Studies show U.S. consumers are snapping up mobile gear. Practices should take note.
In the first 12 weeks of being a first-time mom, having mobile technology was a godsend.
When my son made duck noises in week 3, I used my smartphone to record him at 4 a.m. so I could share said noises with his pediatrician (who assured me he wasn’t turning into a duck). I’ve also shared photos of my son’s soiled diapers to make sure certain colors weren’t cause for alarm (they weren’t). And when I got a fever, I was able to use my iPad to quickly find the nearest 24-hour pharmacy, while on the phone with my physician, so he could prescribe antibiotics.
It turns out that technology-wise, I’m part of a growing trend.
A newly released survey of more than 3,000 adults in August and September by Pew Internet & American Life Project reveals that:
The growing population of mobile consumers means great opportunities for physicians who are ready to jump on them. The first step: thinking about the ways in which mobile technology can enhance the quality of care, or boost patient traffic.
Silver Spring neurologist Andrew Barbash relies on his personal smartphone, tablet, or netbook, depending on the circumstance, to engage with patients and other caregivers. He leverages these devices as a single point of collaboration, through a service he uses called NowDox, to do important tasks. These include capturing recorded images or videos on the mobile device and then securely posting in virtual private workspaces to easily share with patients on site as well as with remote family caregivers.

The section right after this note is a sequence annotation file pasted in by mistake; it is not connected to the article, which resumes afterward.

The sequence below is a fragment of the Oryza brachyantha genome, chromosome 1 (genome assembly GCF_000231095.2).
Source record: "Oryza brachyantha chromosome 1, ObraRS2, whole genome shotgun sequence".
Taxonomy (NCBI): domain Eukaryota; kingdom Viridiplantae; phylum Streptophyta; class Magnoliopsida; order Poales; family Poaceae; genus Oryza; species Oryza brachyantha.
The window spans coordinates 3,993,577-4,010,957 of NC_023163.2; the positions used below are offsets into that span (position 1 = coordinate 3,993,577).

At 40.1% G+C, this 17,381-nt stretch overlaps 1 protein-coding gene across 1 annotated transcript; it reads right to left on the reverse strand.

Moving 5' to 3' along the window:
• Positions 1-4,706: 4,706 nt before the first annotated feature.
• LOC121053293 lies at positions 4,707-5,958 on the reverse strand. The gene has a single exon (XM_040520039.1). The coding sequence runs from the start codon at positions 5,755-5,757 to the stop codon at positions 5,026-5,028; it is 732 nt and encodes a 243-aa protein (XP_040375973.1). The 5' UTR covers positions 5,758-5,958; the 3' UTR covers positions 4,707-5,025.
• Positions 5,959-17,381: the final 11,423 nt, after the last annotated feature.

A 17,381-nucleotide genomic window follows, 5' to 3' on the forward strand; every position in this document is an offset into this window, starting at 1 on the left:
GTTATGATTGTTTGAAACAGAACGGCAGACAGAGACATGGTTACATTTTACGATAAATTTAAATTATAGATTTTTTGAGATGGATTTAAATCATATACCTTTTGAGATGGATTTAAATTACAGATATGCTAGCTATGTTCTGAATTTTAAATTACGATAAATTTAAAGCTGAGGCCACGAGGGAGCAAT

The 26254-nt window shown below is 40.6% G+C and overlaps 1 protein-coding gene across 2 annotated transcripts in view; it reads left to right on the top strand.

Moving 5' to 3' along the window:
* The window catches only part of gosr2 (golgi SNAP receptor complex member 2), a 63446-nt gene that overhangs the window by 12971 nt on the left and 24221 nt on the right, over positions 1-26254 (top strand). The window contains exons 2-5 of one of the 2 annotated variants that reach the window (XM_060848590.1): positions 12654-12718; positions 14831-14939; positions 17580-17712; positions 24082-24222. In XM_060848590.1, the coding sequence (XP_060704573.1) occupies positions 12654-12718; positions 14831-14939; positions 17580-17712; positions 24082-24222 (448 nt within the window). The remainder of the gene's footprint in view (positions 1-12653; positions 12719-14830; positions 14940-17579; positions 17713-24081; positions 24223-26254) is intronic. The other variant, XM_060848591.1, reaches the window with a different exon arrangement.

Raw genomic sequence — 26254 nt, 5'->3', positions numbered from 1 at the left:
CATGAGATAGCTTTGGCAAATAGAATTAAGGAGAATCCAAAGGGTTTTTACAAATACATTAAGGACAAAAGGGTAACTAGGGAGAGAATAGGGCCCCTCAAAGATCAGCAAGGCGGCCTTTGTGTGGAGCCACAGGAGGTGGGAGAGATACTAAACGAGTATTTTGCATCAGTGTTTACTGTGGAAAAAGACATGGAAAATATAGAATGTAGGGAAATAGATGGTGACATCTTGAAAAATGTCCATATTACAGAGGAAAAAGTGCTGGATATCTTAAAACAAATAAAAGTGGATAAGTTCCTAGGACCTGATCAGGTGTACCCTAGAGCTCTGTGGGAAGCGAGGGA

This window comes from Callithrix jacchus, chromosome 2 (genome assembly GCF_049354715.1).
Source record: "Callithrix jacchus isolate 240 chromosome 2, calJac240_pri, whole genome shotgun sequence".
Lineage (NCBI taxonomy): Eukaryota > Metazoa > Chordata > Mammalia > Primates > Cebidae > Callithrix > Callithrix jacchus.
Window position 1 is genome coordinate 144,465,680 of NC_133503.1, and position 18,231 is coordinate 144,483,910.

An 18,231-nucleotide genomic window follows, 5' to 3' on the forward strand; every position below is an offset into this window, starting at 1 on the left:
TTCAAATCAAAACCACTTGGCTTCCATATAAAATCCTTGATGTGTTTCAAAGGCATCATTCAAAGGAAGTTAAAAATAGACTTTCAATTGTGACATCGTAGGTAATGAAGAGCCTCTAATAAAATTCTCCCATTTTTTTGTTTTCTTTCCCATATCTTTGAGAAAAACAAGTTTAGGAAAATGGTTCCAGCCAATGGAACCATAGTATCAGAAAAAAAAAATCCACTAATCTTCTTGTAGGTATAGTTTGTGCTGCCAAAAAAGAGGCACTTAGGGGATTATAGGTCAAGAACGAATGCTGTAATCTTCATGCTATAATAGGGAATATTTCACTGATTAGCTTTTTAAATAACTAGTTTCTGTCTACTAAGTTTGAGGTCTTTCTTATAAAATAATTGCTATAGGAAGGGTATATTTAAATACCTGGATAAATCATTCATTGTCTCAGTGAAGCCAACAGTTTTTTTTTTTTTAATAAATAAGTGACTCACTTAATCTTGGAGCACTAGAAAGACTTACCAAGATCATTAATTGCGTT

"As a stroke neurologist collaborating with a care team, we have a great need to reliably know that we can interact with a patient's family whenever it's important for us," Barbash told Physicians Practice. "Because such a high fraction of people across the social continuum have these devices and the connectivity needed, we can now be confident that we will be successful in engaging patients, caregivers, and any interested clinical colleagues in effective collaboration and communication."
Peter Hudson, an emergency medicine physician turned co-founder and CEO of iTriage, told Physicians Practice his Denver-based technology company, which makes a mobile/Web location-based application that helps consumers find nearby hospitals and medical offices, has seen an uptick in business among practices over the last year. The business model offers healthcare organizations looking to target consumers while they’re on the go a service that enhances mobile-search listings and gives patients appointment-booking capabilities.
“People are using mobile devices way more than PCs and laptops, and mobile users are very focused on functionality to solve needs,” said Hudson. “If I were a hospital or physician office I would be very interested in picking my mobile partners as quickly as possible to leverage that trend.”